What Does a Medical Imaging Engineer Do?

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  • Written By: Mary McMahon
  • Edited By: Shereen Skola
  • Last Modified Date: 30 October 2018
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A medical imaging engineer designs, develops, and maintains equipment like magnetic resonance imaging (MRI) and fluoroscopy machines. This represents a branch within the larger field of biomedical engineering, which focuses on the application of engineering principles to medical diagnosis, treatment, and care. The level of education and training required in this field can depend on the precise nature of the job, and some positions also require hands on experience.

One aspect of the work of a medical imaging engineer can be the design of new imaging technology, and improvement of existing systems. This can involve everything from improving image resolution by controlling interference within devices to working on the software used to render imaging data. Manufacturers of imaging equipment use engineers in their labs to work on a variety of projects and maintain reputations for producing innovative equipment and constantly refining existing inventions.

In the field, a medical imaging engineer may supervise the installation of equipment as well as maintenance and complex repairs. While some technicians can handle basic tasks, with large and complicated systems, an engineer may be necessary. The medical imaging engineer can also perform tasks like upgrading software and resolving problems with the software, like a failure to transmit images to the right place, or poor image quality caused by software errors. This can require travel, as it may be necessary to visit facilities to look at their equipment.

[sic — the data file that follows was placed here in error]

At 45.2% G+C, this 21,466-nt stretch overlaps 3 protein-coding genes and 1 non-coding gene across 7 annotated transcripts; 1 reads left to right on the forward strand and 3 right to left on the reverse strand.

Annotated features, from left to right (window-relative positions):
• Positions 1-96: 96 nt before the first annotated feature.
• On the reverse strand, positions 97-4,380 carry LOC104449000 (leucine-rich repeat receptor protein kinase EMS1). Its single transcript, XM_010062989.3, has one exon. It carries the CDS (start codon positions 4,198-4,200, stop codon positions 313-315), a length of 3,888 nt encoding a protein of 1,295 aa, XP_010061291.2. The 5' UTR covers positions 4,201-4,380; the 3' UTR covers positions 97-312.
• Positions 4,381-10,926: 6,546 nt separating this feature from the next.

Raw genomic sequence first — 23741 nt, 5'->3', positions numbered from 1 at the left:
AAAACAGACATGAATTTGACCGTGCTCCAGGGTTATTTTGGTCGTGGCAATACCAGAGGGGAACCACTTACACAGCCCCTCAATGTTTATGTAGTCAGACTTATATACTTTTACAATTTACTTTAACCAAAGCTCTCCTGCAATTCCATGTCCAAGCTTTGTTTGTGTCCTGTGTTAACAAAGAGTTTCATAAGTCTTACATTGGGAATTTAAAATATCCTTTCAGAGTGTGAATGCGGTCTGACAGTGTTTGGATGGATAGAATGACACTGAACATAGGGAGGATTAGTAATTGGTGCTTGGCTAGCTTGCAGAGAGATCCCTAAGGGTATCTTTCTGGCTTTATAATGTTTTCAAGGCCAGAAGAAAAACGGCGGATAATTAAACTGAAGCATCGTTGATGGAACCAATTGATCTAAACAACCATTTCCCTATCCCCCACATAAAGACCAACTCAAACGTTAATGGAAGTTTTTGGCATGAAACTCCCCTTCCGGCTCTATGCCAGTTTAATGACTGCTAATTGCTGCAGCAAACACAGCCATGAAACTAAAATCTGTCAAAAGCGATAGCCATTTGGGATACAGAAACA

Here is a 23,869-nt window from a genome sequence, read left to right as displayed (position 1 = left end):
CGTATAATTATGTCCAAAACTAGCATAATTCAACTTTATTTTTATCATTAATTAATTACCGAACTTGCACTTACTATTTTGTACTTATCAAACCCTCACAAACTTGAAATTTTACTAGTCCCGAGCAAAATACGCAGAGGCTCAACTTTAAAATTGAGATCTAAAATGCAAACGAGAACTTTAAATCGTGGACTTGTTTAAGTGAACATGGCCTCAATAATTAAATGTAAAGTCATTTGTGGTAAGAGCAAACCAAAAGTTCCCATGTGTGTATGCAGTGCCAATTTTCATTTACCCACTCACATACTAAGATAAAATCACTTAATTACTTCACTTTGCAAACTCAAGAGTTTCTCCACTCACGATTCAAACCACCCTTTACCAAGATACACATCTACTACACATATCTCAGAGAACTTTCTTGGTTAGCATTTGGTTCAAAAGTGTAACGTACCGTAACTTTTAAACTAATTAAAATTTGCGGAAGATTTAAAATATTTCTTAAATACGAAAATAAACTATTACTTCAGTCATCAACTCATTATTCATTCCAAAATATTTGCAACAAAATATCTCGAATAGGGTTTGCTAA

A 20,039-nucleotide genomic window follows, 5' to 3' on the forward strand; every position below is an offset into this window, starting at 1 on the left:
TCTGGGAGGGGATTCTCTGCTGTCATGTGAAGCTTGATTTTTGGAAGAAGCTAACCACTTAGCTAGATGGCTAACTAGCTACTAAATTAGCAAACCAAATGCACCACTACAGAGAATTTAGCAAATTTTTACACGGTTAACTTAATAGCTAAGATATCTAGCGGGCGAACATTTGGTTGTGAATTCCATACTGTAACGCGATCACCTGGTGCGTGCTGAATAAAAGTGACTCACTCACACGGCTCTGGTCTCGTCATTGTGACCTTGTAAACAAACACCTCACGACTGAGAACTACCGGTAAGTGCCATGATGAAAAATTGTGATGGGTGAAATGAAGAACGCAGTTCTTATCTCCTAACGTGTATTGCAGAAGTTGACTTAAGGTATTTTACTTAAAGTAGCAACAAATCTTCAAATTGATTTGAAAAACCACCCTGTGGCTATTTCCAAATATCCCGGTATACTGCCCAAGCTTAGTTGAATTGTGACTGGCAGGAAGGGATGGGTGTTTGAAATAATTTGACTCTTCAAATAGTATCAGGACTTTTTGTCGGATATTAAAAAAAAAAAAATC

The hours for this kind of work tend to be regular, although travel can make hours longer or more complex for a medical imaging engineer. In any given day, a variety of tasks may be part of the job, and it is often necessary to be flexible as well as good at solving problems to succeed in this career. Whether people are repairing existing equipment or developing new imaging technologies in a lab, they need to have a thorough understanding of how the equipment will be used and how it works in order to offer the best quality services.

Some biomedical engineering programs offer specialty training specifically in medical imaging. This can provide opportunities for in-depth learning and experience, and sometimes leads to connections through internships and job placement opportunities. A working medical imaging engineer may also choose to join a professional organization to network with other engineers and organizations, take advantage of continuing education, and have access to closed job listings that may not be widely publicized.



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